July 23, 2016 Leave a comment
This past week the Republican Party held its national convention in Cleveland, Ohio to confirm the nomination of Donald Trump as its candidate for the presidency. It did not go well.
During the extensive primary process of selecting delegates to the convention Trump had defeated 16 other Republican contenders and accumulated the required number of bound delegate votes to ensure his nomination. However a broad “Never Trump” movement of disaffected Republican leaders and delegates also emerged who were firmly committed to preventing Trump’s nomination at the convention.
Donald Trump personally orchestrated the convention’s theme, stage décor, and speaker list, which prominently featured his own family. Many prominent Republican leaders (including past presidents and presidential nominees) stayed away. In many ways it was more like a Trump family event than a RNC event. The convention was unlike any other in the history of the Republican Party.
The first and last day of the convention served as bookends to highlight the central message Trump wanted to present. Instead of Reagan’s memorable sunny “Morning in America” message, Trump’s message more on the order of “Be afraid; be very afraid.” According to Trump, we are in a time of crisis; everything is falling apart. Barack Obama and Hillary Clinton are to blame, and I am the only one who can save you.
The tone of the convention was orchestrated to generate a mood of fear, rage and loathing among the delegates.
The first day’s theme at the convention was “Make America Safe Again.” It featured the mother of one of the soldiers slain in the attack on Benghazi who blamed Hilary Clinton personally for the death of her son. This was followed by a video on the Benghazi attack (whose real purpose was to attack Hillary), followed by two former U.S. security contractors in Benghazi who falsely accused Hillary of watching the attacks live via drone feed and doing nothing.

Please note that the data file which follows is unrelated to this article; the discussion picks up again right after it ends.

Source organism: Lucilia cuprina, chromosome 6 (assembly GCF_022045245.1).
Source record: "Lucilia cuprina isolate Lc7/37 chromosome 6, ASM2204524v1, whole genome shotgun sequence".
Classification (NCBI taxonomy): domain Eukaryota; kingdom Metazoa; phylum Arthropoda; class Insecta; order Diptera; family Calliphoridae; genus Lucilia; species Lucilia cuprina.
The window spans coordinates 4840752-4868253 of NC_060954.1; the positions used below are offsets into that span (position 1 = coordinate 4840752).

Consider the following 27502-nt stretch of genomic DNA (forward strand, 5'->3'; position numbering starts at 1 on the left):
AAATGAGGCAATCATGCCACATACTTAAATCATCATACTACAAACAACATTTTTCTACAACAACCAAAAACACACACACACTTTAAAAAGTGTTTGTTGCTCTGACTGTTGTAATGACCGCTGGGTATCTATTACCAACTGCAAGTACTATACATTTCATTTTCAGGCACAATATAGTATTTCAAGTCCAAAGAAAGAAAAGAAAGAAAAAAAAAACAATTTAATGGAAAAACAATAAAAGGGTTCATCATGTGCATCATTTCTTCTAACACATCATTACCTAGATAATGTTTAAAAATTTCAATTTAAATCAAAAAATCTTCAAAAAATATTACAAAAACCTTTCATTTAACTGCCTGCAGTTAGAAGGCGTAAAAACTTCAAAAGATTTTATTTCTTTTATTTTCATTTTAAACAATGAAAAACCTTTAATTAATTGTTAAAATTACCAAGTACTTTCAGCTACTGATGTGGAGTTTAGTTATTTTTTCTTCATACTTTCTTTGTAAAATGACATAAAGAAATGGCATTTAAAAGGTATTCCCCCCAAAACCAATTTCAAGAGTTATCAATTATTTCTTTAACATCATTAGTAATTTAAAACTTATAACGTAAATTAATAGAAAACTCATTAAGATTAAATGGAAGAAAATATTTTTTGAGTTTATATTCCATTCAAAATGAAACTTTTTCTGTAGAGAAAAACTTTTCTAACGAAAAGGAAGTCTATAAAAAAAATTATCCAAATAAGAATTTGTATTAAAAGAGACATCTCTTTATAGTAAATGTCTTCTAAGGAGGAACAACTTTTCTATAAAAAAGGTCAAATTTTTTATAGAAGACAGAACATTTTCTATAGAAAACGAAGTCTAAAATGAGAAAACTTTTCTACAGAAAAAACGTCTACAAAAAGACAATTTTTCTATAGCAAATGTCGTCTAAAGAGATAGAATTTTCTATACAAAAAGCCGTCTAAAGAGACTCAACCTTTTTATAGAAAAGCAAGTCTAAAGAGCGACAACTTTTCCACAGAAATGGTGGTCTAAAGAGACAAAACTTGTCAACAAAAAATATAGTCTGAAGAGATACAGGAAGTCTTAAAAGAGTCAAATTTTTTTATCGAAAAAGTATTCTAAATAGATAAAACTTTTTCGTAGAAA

Then the focus shifted to a lineup of speakers who talked about the tragic deaths of family members and the grave dangers posed to American lives by undocumented Hispanic immigrants. (The GOP strategist Steve Schmidt, called these presentations “the weaponization of grief.) Milwaukie County Sheriff David Clarke then launched an attack on Black Lives Matter and former New York mayor Rudi Guiliani whipped the crown into a frenzy by emphasizing the dangers posed by Islamic extremist terrorists and saying that Obama and Clinton would not be counted on to keep America safe. This led the way for Donald Trump to finally come on stage.
The convention theme on the second day was “Make America Work Again.” It was supposed to focus on jobs, but little was actually said about that. The real theme (echoing that of the previous day) was on how a Clinton presidency would put America in danger, featuring more attacks on Hillary’s character.
It was also on this day that Donald Trump became the official nominee of the Republican Party. However, rather than unifying the party around himself, dissention remained strongly in the air. Many delegates were still angry at the way the “Stop Trump” movement had been procedurally overruled by the platform committee and gavelled into defeat on the first day through a voice vote that was anything but decisive.